The little blue flower in the top photo is Monkshood (Acconitum Delphinafolium); it blooms in August and is mostly found in the alpine. I photographed these specimens down in the Refugium (see Floating the East Fork - September 2006) near Red Lake. What's special about the plant is that Alutiiq whalers mashed up its root to make poison for killing whales. Its poison, acconite, is a very powerful neurotoxin.
The Alutiiq had a unique way of hunting whales. Rather than a communal hunt were a group would go out in a large boat, kill a whale and drag it home - the Alutiiq hunted whales alone in a kayak. They would lance the whale with a poisoned spear and then wait a few days for the whale to die and float ashore. Owners marks on the lance would indicate who killed the whale (and owned the largest share) when it did finally float up on shore. This does not seem like a very efficient way to hunt whales, but Russian accounts from the 1830s report that around 40% of the whales struck were recovered. A much higher success rate than when the Russians tried to get the Alutiiq to use western methods!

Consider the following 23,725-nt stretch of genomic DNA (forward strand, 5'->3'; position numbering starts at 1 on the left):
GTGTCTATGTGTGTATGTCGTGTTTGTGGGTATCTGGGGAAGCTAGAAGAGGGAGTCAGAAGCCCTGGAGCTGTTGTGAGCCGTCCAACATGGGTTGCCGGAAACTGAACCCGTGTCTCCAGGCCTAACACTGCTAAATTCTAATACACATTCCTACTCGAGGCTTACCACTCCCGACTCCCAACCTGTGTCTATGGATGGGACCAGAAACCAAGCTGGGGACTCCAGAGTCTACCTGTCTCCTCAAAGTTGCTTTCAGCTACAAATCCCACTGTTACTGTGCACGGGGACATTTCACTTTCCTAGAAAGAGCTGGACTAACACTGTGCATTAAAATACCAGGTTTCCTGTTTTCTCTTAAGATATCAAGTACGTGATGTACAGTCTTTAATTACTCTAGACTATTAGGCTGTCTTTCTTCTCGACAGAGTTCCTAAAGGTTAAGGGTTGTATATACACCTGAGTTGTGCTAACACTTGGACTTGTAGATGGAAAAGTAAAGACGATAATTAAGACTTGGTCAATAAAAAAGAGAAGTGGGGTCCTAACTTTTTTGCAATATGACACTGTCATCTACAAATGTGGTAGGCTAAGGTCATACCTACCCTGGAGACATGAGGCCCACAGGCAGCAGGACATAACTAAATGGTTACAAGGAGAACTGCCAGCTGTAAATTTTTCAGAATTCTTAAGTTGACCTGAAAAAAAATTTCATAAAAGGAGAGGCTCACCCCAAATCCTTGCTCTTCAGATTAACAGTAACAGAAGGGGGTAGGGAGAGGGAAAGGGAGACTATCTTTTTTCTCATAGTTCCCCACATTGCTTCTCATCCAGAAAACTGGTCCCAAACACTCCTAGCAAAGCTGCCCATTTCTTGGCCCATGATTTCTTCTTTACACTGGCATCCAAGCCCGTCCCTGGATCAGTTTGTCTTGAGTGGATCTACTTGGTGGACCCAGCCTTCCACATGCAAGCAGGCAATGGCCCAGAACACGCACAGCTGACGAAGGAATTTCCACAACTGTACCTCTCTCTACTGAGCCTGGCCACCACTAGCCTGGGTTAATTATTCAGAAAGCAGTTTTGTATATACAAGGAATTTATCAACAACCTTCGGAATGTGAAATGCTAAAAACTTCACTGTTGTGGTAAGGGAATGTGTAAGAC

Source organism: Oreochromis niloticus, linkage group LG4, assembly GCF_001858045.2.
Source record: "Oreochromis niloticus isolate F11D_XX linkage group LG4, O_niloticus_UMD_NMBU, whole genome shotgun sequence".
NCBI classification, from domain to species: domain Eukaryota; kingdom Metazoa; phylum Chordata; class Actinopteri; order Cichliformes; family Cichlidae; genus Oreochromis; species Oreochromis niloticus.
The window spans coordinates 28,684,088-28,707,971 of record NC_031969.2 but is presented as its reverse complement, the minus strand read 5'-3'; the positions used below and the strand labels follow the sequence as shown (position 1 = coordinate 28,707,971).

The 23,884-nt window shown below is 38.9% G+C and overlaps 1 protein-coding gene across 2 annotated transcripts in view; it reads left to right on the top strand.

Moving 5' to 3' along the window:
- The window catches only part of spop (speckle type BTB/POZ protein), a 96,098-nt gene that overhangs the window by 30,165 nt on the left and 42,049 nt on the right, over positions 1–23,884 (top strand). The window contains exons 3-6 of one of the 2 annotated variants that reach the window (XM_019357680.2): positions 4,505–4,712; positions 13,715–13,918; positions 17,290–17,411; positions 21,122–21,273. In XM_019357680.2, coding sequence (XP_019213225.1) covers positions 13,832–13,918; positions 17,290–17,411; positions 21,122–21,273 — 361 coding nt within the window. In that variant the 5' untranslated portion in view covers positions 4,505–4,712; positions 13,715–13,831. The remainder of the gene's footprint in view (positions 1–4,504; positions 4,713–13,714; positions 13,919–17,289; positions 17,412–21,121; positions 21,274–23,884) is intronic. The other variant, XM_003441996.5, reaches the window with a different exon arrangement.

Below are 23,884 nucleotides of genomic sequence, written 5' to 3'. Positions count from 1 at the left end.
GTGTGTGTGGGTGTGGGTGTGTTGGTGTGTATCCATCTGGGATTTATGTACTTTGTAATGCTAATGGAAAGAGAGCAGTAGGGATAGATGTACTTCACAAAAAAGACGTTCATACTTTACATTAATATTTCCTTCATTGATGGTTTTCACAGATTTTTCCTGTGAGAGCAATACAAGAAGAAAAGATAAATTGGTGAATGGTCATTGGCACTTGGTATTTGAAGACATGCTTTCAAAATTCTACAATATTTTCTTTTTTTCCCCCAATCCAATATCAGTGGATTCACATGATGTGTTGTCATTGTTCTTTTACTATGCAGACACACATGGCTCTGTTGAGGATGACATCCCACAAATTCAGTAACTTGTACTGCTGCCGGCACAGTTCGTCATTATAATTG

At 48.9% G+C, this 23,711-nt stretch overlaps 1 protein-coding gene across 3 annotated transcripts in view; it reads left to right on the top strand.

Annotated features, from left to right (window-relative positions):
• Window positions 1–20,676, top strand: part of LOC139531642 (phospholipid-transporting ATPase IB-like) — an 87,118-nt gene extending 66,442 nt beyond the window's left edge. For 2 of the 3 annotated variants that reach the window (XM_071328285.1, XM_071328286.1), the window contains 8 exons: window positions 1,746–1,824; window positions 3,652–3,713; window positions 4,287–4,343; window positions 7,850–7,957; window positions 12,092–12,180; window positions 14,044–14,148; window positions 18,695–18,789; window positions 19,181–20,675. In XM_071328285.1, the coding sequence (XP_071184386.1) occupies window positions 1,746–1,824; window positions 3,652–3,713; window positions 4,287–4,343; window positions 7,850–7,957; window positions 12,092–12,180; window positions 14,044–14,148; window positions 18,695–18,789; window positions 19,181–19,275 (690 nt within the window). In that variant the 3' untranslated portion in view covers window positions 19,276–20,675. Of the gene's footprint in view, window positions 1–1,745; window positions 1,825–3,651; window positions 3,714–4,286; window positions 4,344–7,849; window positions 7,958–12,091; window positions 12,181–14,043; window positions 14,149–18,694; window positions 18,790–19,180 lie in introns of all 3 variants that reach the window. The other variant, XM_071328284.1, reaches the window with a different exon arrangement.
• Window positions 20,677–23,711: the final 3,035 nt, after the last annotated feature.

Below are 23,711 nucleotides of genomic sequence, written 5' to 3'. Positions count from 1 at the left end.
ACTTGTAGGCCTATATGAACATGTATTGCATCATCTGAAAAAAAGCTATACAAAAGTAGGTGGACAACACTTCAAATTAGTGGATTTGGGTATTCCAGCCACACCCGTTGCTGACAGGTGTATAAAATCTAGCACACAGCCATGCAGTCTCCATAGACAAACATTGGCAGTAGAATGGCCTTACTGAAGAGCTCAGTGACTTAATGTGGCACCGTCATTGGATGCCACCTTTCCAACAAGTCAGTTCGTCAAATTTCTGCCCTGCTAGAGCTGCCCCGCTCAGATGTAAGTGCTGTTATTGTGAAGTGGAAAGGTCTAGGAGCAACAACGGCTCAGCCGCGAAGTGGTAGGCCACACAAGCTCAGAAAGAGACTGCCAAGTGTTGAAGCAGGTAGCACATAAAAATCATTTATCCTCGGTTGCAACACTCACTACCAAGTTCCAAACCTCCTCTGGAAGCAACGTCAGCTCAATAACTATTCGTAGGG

Alutiiq whalers were considered powerful shamans, and were feared by the rest of Alutiiq Society. They often lived alone and generally had a secret cave where they created the poison and performed the rituals used to kill whales. Whalers were associated with crabs because they would dig up the bodies of powerful people and use their fat to mix with the acconite (acconite is a lipid based poison). The Alutiiq did not eat crabs because they fed on the dead. Whalers believed that the more powerful the person they used to make poison - the more powerful the poison. A whaler once told the manager of the Russian American Company, Aleksandr Baranov, that when he died he planned on digging him up to make whale poison. He meant it as a compliment on how powerful he found Baranov!
The slate whaling lances pictured are from the Fisher Collection at the Smithsonian Institution. The mask depicts a crab and was collected by Alphonse Pinart on Kodiak in the 1870s - it is now in a museum in France (the Alutiiq Museum will be having an exhibit of some of these masks opening this May). Finally, the painting of the lone whaler killing a whale is by Mikhail Tikhanov - he painted it while visiting Alaska in 1818. The original painting is at the Royal Academy of Arts in Petersburg, Russia. Patrick